The experience of managing a new stoma or dealing with ongoing skin problems can be a lot to handle. Add in the demands of normal everyday life - it can all feel completely overwhelming.
Whatever the reason you're feeling frazzled, there are ways to help prepare yourself to handle whatever may come your way. Here are eight tactics that can help you deal with ostomy overwhelm:
1. Know how long things take.
I'm notorious for assuming tasks take much less time. For instance, I'll block out 15 minutes and then discover it actually takes 30 minutes! I've learned this simple rule: whatever time you think a task will take, double it. That way you when your appliance change doesn't go smoothly, you'll feel less stress because you know you have extra time to apply it properly.
2. Simplify your life.
Is your life too complicated? Take a good look at everything you do and ask yourself if there is a better, easier way to do it, or maybe not do it at all. If you don't get through your to-do list, it's okay. Figure out your priorities, like having a system in place for organizing and ordering ostomy supplies.
Check if your supplier has automated reordering. There is also a handy ostomy tracker app available for smart phones that alerts you when supplies are low or when to get a new prescription.
3. Get into daily habits.
Getting the most important things done in an orderly fashion is taking care of you, first and foremost. For instance, the first thing I do each morning is hydrate. Then I'll change my appliance prior to eating breakfast. Next, I might take vitamin supplements if I'm not eating properly. Then I prep for that day's events by packing healthy snacks and my water bottle. These daily tasks allow me to feel prepared for the day. And if you're not a morning person, pack things the night before.
4. Allow for Murphy's Law.
No week is complete without something going wrong, so plan for it. Take for instance that terrifying feeling of your wafer peeling off your skin while you're at work, or a very inconvenient leak at the movie theater. Allow time in your week for preparing an emergency ostomy kit and extra clothes, and always carry it with you. You'll be better-off knowing these things are readily available just in case you need them.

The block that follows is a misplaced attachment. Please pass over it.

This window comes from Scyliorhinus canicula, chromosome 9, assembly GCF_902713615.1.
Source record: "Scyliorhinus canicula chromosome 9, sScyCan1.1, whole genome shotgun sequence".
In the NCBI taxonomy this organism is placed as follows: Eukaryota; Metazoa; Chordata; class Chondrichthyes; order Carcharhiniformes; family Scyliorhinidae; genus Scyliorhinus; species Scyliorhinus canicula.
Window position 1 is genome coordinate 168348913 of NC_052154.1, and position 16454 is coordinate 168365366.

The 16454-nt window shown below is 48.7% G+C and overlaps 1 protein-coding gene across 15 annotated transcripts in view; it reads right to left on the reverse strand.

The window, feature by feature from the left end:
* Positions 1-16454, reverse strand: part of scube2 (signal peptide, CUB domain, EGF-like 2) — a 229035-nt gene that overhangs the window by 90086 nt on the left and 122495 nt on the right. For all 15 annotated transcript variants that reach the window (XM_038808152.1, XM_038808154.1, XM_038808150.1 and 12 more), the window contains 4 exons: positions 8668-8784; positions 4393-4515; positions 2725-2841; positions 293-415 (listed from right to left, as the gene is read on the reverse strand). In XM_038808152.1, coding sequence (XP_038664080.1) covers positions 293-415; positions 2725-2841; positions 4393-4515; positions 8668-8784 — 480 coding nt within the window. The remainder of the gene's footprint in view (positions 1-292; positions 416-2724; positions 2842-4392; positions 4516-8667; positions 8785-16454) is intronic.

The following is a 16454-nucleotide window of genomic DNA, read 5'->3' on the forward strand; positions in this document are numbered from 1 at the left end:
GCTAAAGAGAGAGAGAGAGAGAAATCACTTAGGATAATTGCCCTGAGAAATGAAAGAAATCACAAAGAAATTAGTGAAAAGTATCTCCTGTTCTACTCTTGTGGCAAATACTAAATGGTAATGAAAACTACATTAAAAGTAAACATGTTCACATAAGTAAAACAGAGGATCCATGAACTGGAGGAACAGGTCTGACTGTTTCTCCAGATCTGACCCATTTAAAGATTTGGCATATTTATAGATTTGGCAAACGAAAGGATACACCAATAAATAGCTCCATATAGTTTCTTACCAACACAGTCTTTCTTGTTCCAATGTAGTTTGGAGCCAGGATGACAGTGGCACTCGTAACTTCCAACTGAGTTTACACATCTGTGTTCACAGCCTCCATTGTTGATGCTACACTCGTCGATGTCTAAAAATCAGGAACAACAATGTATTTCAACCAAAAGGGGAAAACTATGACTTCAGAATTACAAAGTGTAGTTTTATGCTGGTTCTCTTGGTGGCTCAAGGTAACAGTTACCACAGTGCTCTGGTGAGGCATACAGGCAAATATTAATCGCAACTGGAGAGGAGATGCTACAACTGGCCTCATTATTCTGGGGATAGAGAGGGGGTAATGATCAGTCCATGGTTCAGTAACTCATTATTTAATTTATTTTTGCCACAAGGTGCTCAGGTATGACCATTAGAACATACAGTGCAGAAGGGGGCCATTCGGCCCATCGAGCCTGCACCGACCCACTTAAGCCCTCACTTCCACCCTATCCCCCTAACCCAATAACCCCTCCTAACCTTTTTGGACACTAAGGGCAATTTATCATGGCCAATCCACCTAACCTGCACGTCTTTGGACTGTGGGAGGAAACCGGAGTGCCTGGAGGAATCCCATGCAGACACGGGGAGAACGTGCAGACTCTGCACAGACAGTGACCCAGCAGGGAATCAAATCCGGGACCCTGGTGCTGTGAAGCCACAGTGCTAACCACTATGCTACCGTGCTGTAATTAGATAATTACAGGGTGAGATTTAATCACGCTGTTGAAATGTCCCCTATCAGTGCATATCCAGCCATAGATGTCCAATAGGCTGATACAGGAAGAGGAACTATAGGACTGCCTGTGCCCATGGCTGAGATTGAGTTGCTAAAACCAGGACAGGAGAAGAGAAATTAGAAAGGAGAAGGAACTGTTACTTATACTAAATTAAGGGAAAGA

5. Lean on others for support.
Don't underestimate the power of peer support. When you ask for help in a considerate way (and understand they may need to turn you down), there's no need to feel guilty about leaning on others. It can be something as simple as coming over to watch a movie when you're not feeling well, or asking for a ride to a doctor's appointment.
6. Be kind to yourself.
If you're having ongoing ostomy related issues, this kind of overwhelm can lead to feelings of inadequacy and failure. This is not the time to beat yourself up. It's extra important to pay attention to your mental radio and turn down the volume on your inner critic station. Practice self-compassion, and remember all the things you've been through. Talk to yourself as if you were talking to a loved one or best friend.
7. Dump it all on paper.
When you're fed up with your ostomy, sometimes taking time to write down your frustrations can help. At Oak Park Behavioral Medicine we give our patients journals to help with this. One of my favorite assignments is having ostomates write a letter to their stoma with all their truest emotions and thoughts about it. Profanity is definitely allowed, if necessary.
8. Connect with others who have been there.
There are many ostomates who have gone before you, and many who have yet to receive an ostomy. We can all learn from each other, so it doesn't hurt to reach out to a UOAA support group or discussion board. Sometimes this kind of understanding can really help when you're feeling overwhelmed with ostomy life. If you want a pen friend, Girls with Guts has a Pen Pal Program where you can request another ostomate to send snail mail back and forth to.
The Rules: Just pick ONE (maybe two) of these tips and do it. I don't want you to get overwhelmed by trying them all.
Stephanie had ileostomy surgery in 2009 due to Crohn's disease. She is a Licensed Clinical Social Worker who specializes in health psychology and chronic illness at Oak Park Behavioral Medicine in Illinois.